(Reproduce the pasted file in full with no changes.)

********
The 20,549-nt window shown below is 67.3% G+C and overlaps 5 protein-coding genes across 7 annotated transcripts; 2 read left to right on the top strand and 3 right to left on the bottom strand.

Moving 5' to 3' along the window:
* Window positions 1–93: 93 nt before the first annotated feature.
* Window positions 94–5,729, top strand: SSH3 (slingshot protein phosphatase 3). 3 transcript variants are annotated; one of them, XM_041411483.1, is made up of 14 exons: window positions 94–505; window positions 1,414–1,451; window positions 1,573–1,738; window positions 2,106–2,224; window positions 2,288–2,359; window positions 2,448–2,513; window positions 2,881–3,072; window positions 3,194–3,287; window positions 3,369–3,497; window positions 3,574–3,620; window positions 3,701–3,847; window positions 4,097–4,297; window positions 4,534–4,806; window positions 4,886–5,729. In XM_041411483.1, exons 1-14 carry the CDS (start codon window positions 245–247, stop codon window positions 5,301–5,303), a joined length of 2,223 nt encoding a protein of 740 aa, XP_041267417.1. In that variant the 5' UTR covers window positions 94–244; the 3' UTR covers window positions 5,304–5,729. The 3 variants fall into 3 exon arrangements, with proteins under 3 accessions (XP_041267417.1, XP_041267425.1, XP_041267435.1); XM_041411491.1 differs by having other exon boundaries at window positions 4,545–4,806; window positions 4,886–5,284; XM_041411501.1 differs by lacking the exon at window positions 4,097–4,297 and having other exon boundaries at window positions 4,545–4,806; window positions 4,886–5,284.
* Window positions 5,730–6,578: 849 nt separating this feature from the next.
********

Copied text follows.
The 20,549-nt window shown below is 67.3% G+C and overlaps 5 protein-coding genes across 7 annotated transcripts; 2 read left to right on the top strand and 3 right to left on the bottom strand.

Moving 5' to 3' along the window:
* Window positions 1–93: 93 nt before the first annotated feature.
* Window positions 94–5,729, top strand: SSH3 (slingshot protein phosphatase 3). 3 transcript variants are annotated; one of them, XM_041411483.1, is made up of 14 exons: window positions 94–505; window positions 1,414–1,451; window positions 1,573–1,738; window positions 2,106–2,224; window positions 2,288–2,359; window positions 2,448–2,513; window positions 2,881–3,072; window positions 3,194–3,287; window positions 3,369–3,497; window positions 3,574–3,620; window positions 3,701–3,847; window positions 4,097–4,297; window positions 4,534–4,806; window positions 4,886–5,729. In XM_041411483.1, exons 1-14 carry the CDS (start codon window positions 245–247, stop codon window positions 5,301–5,303), a joined length of 2,223 nt encoding a protein of 740 aa, XP_041267417.1. In that variant the 5' UTR covers window positions 94–244; the 3' UTR covers window positions 5,304–5,729. The 3 variants fall into 3 exon arrangements, with proteins under 3 accessions (XP_041267417.1, XP_041267425.1, XP_041267435.1); XM_041411491.1 differs by having other exon boundaries at window positions 4,545–4,806; window positions 4,886–5,284; XM_041411501.1 differs by lacking the exon at window positions 4,097–4,297 and having other exon boundaries at window positions 4,545–4,806; window positions 4,886–5,284.
* Window positions 5,730–6,578: 849 nt separating this feature from the next.